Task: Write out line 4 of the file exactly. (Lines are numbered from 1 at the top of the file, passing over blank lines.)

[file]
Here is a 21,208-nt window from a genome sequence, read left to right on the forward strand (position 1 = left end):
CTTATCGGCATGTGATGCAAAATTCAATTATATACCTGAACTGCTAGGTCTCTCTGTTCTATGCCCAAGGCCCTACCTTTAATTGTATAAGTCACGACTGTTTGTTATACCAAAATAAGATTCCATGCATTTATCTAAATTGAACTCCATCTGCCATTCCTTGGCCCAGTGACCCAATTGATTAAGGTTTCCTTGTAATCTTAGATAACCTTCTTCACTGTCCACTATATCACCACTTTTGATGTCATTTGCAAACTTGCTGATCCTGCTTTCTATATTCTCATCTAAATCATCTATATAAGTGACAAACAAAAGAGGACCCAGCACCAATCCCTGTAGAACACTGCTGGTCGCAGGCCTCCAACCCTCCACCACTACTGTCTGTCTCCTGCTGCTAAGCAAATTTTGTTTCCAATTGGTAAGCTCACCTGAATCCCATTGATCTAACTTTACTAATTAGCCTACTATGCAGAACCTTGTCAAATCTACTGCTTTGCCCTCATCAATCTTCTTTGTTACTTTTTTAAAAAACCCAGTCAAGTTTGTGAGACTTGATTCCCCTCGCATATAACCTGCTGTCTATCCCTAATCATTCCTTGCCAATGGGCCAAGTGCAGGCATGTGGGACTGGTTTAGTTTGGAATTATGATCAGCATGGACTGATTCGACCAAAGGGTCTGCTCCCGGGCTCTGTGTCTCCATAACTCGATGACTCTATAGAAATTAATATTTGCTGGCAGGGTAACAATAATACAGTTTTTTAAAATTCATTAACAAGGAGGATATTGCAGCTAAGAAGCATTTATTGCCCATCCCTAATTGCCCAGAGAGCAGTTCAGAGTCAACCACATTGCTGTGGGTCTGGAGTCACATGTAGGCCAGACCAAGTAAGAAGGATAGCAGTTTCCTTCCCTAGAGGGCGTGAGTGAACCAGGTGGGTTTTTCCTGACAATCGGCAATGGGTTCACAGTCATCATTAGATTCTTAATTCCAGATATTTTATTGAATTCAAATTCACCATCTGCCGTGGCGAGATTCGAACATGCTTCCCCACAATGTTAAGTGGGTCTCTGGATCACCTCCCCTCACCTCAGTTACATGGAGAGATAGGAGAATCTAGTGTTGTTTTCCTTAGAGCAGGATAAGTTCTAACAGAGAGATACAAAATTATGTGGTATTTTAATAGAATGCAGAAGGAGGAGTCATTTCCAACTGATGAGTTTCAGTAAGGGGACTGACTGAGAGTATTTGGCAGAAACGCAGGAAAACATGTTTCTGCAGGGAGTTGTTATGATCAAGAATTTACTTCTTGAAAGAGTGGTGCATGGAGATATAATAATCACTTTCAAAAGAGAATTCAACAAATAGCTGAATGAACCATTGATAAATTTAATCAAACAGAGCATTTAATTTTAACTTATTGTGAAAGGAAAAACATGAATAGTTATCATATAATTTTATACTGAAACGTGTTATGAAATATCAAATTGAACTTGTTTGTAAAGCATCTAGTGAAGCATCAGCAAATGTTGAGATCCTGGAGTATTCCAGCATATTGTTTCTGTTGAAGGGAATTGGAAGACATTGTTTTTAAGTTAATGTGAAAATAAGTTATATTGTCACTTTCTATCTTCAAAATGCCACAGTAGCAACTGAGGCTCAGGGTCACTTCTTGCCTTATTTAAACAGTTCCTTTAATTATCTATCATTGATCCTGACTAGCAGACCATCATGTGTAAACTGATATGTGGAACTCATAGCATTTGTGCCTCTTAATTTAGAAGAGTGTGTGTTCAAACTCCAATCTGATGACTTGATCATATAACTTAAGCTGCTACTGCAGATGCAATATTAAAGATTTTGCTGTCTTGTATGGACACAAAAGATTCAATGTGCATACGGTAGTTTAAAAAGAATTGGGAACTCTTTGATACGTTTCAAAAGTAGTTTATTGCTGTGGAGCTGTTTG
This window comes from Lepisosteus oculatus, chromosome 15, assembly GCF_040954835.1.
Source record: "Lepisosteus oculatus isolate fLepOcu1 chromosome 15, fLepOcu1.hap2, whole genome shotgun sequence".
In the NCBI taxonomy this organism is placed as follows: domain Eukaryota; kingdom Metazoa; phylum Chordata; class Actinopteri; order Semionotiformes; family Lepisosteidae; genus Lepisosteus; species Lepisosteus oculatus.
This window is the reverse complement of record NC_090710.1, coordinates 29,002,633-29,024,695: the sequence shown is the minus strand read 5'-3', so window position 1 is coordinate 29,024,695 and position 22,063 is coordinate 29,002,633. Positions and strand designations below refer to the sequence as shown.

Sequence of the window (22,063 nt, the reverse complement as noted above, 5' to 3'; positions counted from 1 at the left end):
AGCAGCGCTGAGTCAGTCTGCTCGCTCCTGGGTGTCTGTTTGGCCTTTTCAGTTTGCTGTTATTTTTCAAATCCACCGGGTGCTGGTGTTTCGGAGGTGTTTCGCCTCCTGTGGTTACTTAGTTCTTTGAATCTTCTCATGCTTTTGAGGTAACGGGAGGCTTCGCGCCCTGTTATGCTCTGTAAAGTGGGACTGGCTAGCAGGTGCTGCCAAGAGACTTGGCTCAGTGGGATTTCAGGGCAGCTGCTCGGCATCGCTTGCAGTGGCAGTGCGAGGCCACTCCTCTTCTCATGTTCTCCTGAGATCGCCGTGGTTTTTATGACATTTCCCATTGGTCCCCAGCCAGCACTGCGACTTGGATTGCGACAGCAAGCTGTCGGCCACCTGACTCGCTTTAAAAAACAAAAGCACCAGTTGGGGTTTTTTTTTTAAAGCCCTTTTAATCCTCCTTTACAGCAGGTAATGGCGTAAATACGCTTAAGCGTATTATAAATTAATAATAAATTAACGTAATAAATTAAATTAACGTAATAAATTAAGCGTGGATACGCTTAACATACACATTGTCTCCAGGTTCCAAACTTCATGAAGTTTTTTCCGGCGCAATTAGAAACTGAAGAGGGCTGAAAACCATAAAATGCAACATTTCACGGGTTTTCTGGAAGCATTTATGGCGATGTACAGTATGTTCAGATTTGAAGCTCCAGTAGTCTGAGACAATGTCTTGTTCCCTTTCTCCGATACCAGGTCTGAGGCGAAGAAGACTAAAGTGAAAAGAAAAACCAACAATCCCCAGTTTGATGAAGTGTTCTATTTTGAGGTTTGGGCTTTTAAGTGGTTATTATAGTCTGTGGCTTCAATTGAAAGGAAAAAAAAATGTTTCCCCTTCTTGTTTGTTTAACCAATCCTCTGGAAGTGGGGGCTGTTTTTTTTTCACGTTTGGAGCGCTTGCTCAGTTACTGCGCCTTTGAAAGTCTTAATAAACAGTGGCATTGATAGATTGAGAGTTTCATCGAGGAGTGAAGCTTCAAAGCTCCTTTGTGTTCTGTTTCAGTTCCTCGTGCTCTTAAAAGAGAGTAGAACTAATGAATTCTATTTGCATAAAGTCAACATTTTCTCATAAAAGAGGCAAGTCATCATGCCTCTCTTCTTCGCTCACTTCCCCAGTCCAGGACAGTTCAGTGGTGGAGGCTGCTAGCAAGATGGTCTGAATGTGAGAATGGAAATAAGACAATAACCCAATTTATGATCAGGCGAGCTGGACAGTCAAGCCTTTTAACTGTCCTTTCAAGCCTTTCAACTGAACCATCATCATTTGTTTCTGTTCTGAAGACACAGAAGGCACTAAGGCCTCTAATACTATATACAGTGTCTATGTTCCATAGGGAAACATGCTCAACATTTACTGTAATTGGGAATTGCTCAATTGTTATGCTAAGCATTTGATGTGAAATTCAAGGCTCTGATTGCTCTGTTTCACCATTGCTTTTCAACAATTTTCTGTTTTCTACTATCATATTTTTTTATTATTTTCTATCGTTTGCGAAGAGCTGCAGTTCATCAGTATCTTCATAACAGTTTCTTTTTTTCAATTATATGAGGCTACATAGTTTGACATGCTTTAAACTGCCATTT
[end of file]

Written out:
Source record: "Lepisosteus oculatus isolate fLepOcu1 chromosome 15, fLepOcu1.hap2, whole genome shotgun sequence".